Experimental results could point the way to fabricating room temperature superconductors and solving a major mystery in physics
A 1996 theory by UCR’s Chandra Varma notes that in copper oxide materials superconductivity is associated with the formation of a new state of matter in which electric current loops form spontaneously, going from copper to oxygen atoms and back to copper. Recently, a French-German team of experimental scientists directly observed the current loops. Credit: C. Varma
A French-German team of experimental scientists, led by Philippe Bourges of the Commissariat à lEnergie Atomique, France, reports that it has verified the central prediction of a theory on high-temperature superconductivity developed by Chandra Varma, distinguished professor of physics at UC Riverside. The verification ultimately could assist in the fabrication of materials that are superconducting at room temperature and help settle a contentious, international debate on the fundamental physics of superconductivity and emergent states of matter.
Varmas initial theory, which he proposed in 1989 when he was at Bell Laboratories, stated the radical idea that high temperature superconductivity and related phenomena occur in certain materials because quantum-mechanical fluctuations in these materials increase as temperature decreases. Usually such fluctuations, which determine the properties of all matter in the universe, decrease as temperature decreases.
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On the way to an intelligent laboratory, physicists from Innsbruck and Vienna present an artificial agent that autonomously designs quantum experiments. In initial experiments, the system has independently (re)discovered experimental techniques that are nowadays standard in modern quantum optical laboratories. This shows how machines could play a more creative role in research in the future.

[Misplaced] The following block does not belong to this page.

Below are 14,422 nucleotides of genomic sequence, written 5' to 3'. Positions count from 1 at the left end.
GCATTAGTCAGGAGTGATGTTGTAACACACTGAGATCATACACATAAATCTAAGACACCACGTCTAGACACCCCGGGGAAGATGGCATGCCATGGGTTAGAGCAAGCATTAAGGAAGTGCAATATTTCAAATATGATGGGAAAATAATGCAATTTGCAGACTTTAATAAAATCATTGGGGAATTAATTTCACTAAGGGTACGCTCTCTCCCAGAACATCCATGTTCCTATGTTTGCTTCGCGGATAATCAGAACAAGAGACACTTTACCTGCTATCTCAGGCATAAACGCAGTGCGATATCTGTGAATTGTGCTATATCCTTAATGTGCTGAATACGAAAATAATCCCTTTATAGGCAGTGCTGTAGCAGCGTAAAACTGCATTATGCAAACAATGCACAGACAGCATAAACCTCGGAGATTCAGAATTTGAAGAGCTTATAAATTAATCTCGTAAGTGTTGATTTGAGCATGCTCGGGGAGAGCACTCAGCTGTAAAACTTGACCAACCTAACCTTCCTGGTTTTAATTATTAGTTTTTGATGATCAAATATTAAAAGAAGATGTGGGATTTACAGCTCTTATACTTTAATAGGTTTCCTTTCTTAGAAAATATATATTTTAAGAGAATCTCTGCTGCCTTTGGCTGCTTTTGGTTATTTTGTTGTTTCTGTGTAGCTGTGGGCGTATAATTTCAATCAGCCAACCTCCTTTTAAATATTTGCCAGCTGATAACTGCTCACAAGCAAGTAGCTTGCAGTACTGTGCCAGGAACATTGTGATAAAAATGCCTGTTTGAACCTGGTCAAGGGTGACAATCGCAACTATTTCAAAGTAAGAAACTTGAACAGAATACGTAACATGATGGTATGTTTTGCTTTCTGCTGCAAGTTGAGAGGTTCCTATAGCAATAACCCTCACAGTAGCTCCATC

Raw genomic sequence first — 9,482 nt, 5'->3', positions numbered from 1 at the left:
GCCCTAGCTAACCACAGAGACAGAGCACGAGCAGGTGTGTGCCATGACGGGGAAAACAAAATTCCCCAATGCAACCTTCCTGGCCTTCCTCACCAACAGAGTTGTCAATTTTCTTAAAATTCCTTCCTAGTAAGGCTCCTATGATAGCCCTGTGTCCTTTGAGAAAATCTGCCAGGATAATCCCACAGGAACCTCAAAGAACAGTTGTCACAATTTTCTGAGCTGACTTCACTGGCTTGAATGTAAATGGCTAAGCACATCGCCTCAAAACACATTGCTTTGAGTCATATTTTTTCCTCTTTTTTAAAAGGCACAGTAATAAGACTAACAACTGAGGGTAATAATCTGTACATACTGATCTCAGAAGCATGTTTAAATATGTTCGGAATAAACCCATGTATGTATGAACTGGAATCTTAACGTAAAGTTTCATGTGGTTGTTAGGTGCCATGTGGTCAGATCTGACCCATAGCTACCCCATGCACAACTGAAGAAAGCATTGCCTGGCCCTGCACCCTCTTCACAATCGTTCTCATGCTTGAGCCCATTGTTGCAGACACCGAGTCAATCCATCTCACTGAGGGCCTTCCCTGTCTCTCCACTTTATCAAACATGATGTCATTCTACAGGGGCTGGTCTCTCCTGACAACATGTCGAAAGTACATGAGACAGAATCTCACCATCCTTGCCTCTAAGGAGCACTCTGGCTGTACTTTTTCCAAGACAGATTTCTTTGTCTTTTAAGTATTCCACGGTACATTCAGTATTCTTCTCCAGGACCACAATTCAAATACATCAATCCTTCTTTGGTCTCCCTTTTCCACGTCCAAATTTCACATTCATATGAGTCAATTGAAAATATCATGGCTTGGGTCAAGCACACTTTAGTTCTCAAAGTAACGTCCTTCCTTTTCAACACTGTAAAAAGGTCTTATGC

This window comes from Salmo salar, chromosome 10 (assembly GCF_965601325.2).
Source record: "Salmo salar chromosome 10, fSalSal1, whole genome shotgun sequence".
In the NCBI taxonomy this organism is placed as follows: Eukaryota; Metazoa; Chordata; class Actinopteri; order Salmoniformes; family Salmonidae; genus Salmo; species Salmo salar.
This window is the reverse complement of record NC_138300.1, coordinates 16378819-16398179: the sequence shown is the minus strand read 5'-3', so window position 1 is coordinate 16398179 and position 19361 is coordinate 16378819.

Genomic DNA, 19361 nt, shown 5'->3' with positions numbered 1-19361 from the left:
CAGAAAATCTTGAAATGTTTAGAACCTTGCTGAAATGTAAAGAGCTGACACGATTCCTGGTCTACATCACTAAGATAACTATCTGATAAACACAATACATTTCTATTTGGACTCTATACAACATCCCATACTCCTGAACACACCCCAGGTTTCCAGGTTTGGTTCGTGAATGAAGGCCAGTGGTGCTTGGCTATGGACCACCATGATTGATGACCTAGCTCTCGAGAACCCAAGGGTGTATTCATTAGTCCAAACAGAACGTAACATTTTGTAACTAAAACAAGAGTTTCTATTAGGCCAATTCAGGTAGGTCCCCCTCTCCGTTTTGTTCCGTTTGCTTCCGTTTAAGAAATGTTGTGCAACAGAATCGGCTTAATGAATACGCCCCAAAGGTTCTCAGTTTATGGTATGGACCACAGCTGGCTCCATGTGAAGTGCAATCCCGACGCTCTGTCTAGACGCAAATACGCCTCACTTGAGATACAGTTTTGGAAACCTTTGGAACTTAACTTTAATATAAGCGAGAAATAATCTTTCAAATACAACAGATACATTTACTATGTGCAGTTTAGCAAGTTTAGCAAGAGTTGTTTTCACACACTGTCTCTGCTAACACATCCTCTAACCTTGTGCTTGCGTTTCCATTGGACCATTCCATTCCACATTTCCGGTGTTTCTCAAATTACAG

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At the JEC World Composite Show in Paris in March 2018, the Fraunhofer Institute for Laser Technology ILT will be focusing on the latest trends and innovations in laser machining of composites. Among other things, researchers at the booth shared with the Aachen Center for Integrative Lightweight Production (AZL) will demonstrate how lasers can be used for joining, structuring, cutting and drilling composite materials.
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Scientists at Tokyo Institute of Technology (Tokyo Tech) and Tohoku University have developed high-quality GFO epitaxial films and systematically investigated their ferroelectric and ferromagnetic properties. They also demonstrated the room-temperature magnetocapacitance effects of these GFO thin films.
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